Future of Microsoft Access: PowerApps|CDS|VSTO|VBA|Flow|JS|VS|.NET|Graph Cloud|Mobile|Web|Developers


Access & Office Development Roadmap & Suggestions

In addition to summing up recent Access updates & resources (including those from Access), I've compiled some suggestions & questions for the Access & Office Dev Platform teams (ranging from PowerApps & Common Data Service integration to VSTO Add-in dev, VBA & VBE) here. I've also recapped the recent Microsoft reorg changes along with thoughts on potential implications for Access & Office.

Also, if at all possible, any glimpse the Microsoft Access and Office Developer Platform (VBA, VBE IDE, Office.js, VSTO) teams could provide us with into what they are considering (even if not confirmed yet) as possible future enhancements, fixes and data connectors for Access and improvements for Access developers (automation/macros/add-in development) for Access 2019 / Office 2019 (expected Q2 2018) onward would be greatly appreciated.


Promising Trend of Access Updates vs. Cloud-first Focus & Dropped Web Support

Considering, on one hand, the number of promising recent Access updates (summarized below, per Access Day) and, on the other, the deprecation of Access Web Apps (AWA & Access Services for Microsoft-hosted SharePoint Online going read-only by April 2 '18) and Microsoft's recent Cloud-first focus (PowerApps, Common Data Service, Azure) and Cloud vs. UX reorg. shakeup.

Microsoft Reorganization (Cloud vs UX Shakeup) Implications

Also, I'm wondering if anyone has any thoughts on possible implications of the just-announced Microsoft "Cloud vs. UX" reorgization on Access, Office development and Microsoft Office / Office 365 in general. Specifically, as I will detail in my next post, Microsoft has combined their 4 groups into just two groups, essentially splitting by Cloud vs. non-Cloud - a "Cloud & AI" group, including Azure, PowerApps, Power BI, Dev Tools/APIs, among other things vs. a "Devices & User Experience" group, including Office, Windows, Surface & Mobile.

Recent Access Features & Updates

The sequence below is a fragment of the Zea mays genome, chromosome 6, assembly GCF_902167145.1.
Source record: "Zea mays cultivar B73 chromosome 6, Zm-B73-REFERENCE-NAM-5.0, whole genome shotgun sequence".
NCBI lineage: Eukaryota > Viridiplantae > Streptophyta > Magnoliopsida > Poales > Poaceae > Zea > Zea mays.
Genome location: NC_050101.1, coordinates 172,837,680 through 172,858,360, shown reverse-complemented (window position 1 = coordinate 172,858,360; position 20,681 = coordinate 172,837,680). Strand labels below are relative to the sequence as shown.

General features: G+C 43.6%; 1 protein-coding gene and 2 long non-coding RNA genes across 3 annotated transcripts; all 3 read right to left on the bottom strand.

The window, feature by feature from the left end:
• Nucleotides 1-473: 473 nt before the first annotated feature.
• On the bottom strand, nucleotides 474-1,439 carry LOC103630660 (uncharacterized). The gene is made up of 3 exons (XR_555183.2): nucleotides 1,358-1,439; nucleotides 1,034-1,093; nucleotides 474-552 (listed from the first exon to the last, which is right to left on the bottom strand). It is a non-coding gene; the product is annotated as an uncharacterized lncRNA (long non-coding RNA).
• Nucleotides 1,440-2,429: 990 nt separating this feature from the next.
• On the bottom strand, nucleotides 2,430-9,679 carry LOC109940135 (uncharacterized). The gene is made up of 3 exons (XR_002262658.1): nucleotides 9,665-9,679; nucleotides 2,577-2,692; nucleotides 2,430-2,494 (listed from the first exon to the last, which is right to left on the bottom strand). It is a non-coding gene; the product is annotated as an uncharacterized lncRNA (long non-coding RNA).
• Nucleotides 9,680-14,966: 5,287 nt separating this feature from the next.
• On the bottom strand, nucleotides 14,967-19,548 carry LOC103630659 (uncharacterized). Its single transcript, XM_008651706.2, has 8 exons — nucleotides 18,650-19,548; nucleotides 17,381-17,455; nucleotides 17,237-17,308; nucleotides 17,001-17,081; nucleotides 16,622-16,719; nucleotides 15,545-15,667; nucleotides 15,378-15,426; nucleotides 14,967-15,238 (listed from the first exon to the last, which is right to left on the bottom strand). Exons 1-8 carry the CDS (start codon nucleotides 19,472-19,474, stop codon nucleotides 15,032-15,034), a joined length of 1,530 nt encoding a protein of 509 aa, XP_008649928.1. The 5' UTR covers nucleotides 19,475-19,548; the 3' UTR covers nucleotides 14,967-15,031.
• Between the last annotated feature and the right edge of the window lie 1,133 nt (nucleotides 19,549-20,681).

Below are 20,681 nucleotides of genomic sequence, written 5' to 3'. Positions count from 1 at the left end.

I'd like to start off by recapping all the recent advancements we've seen with Microsoft Access, at Access Day and beyond.  Considering all the features removed from Access in recent years and toying with removal of Access from most Office editions, it's really great to see that Microsoft ended up (after the user backlash) adding Access to almost all Office & Office 365 editions instead!


More than that, its really incredible to see all the new Access updates, such as new Data Connectors (Microsoft Dynamics & Salesforce), Large Number (BigInt) support, an upcoming bringing back dBase support, Access Templates on (experimentally) and 32-bit SSMA release (with the SQL Server Migration Assistant for Access previously only usable with uncommon 64-bit Office installs).


Also, I'm glad to see the Access Accessibility Updates (Screen reader, F6 navigation, high contrast, etc.), which even as I understand, helped lead to Microsoft receiving the USBLN Accessible product design award for tech enabling the over 1 Billion across the world with disabilities. Congrats to the Access, Office and Accessibility teams on that achievement!


Access Team's Support & Updates

I also very much appreciate the new content and support from the Access team. For those not familiar with all of it, that includes new resources under and Access Help Center with Docs and Video Tutorials, as well as Access Templates on and the attention the Access dev team is providing to Feedback & Suggestions on User Voice pages for Access and User Voice for Office Developer Platform (VBA, VBE, Add-in Dev), as well as all the activity in the the new Access blog and Access forums here.

Upcoming Features for Access and Access Day Revelations

I was exciting hearing about the upcoming support for New Chart types and R2 update of Access Redistributable 2016, all covered at Access Day 2018 by Access Program Manager @Michal_Bar, as seen in her Access Day presentation video (thanks to @Armen Stein and his post on the new charts).


Access Dropped from Visual Studio Tools for Office (VSTO) for .NET Add-in Development

However, there are a few things long-missing or rarely updated which I would love to see to simplify life for Access developers and enable better integration with or taking advantage of the latest, Cloud-focused Microsoft product and developer tool/API advancements.


For example, I, and many others as seen in this LinkedIn discussion, would really like to see at least Access supported with VSTO for add-in development again, as well as modernizing development tools/APIs for macros/automation.


Specifically, it would be great if at some point in the future we could see updates to the  VBE / VBA IDE (eg. adding tabbed documents, both forward/backward edit navigation, etc. as missing most VS updates since forked from VS around VB6), updates to VBA language (which hasn't seen much in the way of updates since VB6 it was based on), Visual Studio use for VBA (for macro coding, debugging & edit-and-continue), Microsoft Flow automation (eg. using On-premises Data Gateway or VPN connection or OneDrive), Office.js API, and/or VB.NET / C# / .NET for macro coding.